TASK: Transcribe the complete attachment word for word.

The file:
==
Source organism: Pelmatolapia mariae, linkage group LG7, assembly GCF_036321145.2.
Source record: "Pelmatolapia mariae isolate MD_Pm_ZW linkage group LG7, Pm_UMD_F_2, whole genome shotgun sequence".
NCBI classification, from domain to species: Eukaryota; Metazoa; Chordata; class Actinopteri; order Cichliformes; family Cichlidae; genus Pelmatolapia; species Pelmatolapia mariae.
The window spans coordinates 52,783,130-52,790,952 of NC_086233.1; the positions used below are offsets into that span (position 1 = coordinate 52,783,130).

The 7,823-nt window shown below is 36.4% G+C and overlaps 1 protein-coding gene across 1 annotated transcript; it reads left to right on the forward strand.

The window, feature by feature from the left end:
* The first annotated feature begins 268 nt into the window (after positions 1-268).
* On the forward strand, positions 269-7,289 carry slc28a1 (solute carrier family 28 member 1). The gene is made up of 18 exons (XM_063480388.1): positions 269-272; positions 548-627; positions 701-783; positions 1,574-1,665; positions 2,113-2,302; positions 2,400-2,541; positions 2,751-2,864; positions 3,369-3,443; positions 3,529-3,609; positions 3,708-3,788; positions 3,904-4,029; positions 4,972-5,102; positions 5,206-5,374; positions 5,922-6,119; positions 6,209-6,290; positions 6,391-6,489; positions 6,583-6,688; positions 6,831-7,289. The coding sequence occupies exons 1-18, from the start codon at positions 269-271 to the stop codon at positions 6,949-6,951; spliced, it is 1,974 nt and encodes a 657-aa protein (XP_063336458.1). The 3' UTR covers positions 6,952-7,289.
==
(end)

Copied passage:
Source organism: Pelmatolapia mariae, linkage group LG7, assembly GCF_036321145.2.
Source record: "Pelmatolapia mariae isolate MD_Pm_ZW linkage group LG7, Pm_UMD_F_2, whole genome shotgun sequence".
NCBI classification, from domain to species: Eukaryota; Metazoa; Chordata; class Actinopteri; order Cichliformes; family Cichlidae; genus Pelmatolapia; species Pelmatolapia mariae.
The window spans coordinates 52,783,130-52,790,952 of NC_086233.1; the positions used below are offsets into that span (position 1 = coordinate 52,783,130).

The 7,823-nt window shown below is 36.4% G+C and overlaps 1 protein-coding gene across 1 annotated transcript; it reads left to right on the forward strand.

The window, feature by feature from the left end:
* The first annotated feature begins 268 nt into the window (after positions 1-268).
* On the forward strand, positions 269-7,289 carry slc28a1 (solute carrier family 28 member 1). The gene is made up of 18 exons (XM_063480388.1): positions 269-272; positions 548-627; positions 701-783; positions 1,574-1,665; positions 2,113-2,302; positions 2,400-2,541; positions 2,751-2,864; positions 3,369-3,443; positions 3,529-3,609; positions 3,708-3,788; positions 3,904-4,029; positions 4,972-5,102; positions 5,206-5,374; positions 5,922-6,119; positions 6,209-6,290; positions 6,391-6,489; positions 6,583-6,688; positions 6,831-7,289. The coding sequence occupies exons 1-18, from the start codon at positions 269-271 to the stop codon at positions 6,949-6,951; spliced, it is 1,974 nt and encodes a 657-aa protein (XP_063336458.1). The 3' UTR covers positions 6,952-7,289.